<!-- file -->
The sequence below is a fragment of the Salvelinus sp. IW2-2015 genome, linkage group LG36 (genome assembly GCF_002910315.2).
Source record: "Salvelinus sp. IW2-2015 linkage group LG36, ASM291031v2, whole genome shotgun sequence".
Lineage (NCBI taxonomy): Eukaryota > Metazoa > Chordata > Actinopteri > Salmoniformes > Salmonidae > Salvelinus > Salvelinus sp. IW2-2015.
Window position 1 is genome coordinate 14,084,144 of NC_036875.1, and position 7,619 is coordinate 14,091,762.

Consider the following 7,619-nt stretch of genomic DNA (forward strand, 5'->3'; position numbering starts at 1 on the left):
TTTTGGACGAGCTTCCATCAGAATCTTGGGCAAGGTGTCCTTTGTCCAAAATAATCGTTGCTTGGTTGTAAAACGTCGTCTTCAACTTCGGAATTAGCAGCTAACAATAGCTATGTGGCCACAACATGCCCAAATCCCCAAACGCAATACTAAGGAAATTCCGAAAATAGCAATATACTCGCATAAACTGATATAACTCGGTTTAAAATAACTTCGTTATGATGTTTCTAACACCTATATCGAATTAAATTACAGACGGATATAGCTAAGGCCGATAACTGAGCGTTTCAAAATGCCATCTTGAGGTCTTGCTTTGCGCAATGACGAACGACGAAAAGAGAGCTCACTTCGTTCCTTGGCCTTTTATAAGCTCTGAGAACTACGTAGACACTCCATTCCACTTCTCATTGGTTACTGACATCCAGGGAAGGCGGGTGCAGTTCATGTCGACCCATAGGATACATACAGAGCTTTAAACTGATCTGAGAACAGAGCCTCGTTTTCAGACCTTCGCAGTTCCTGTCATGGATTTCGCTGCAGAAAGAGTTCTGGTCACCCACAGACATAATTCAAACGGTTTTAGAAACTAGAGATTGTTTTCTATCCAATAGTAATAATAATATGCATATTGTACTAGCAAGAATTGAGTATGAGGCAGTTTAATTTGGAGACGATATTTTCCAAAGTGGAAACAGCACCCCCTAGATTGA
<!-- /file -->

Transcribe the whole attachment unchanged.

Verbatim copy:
The sequence below is a fragment of the Salvelinus sp. IW2-2015 genome, linkage group LG36 (genome assembly GCF_002910315.2).
Source record: "Salvelinus sp. IW2-2015 linkage group LG36, ASM291031v2, whole genome shotgun sequence".
Lineage (NCBI taxonomy): Eukaryota > Metazoa > Chordata > Actinopteri > Salmoniformes > Salmonidae > Salvelinus > Salvelinus sp. IW2-2015.
Window position 1 is genome coordinate 14,084,144 of NC_036875.1, and position 7,619 is coordinate 14,091,762.

Consider the following 7,619-nt stretch of genomic DNA (forward strand, 5'->3'; position numbering starts at 1 on the left):
TTTTGGACGAGCTTCCATCAGAATCTTGGGCAAGGTGTCCTTTGTCCAAAATAATCGTTGCTTGGTTGTAAAACGTCGTCTTCAACTTCGGAATTAGCAGCTAACAATAGCTATGTGGCCACAACATGCCCAAATCCCCAAACGCAATACTAAGGAAATTCCGAAAATAGCAATATACTCGCATAAACTGATATAACTCGGTTTAAAATAACTTCGTTATGATGTTTCTAACACCTATATCGAATTAAATTACAGACGGATATAGCTAAGGCCGATAACTGAGCGTTTCAAAATGCCATCTTGAGGTCTTGCTTTGCGCAATGACGAACGACGAAAAGAGAGCTCACTTCGTTCCTTGGCCTTTTATAAGCTCTGAGAACTACGTAGACACTCCATTCCACTTCTCATTGGTTACTGACATCCAGGGAAGGCGGGTGCAGTTCATGTCGACCCATAGGATACATACAGAGCTTTAAACTGATCTGAGAACAGAGCCTCGTTTTCAGACCTTCGCAGTTCCTGTCATGGATTTCGCTGCAGAAAGAGTTCTGGTCACCCACAGACATAATTCAAACGGTTTTAGAAACTAGAGATTGTTTTCTATCCAATAGTAATAATAATATGCATATTGTACTAGCAAGAATTGAGTATGAGGCAGTTTAATTTGGAGACGATATTTTCCAAAGTGGAAACAGCACCCCCTAGATTGA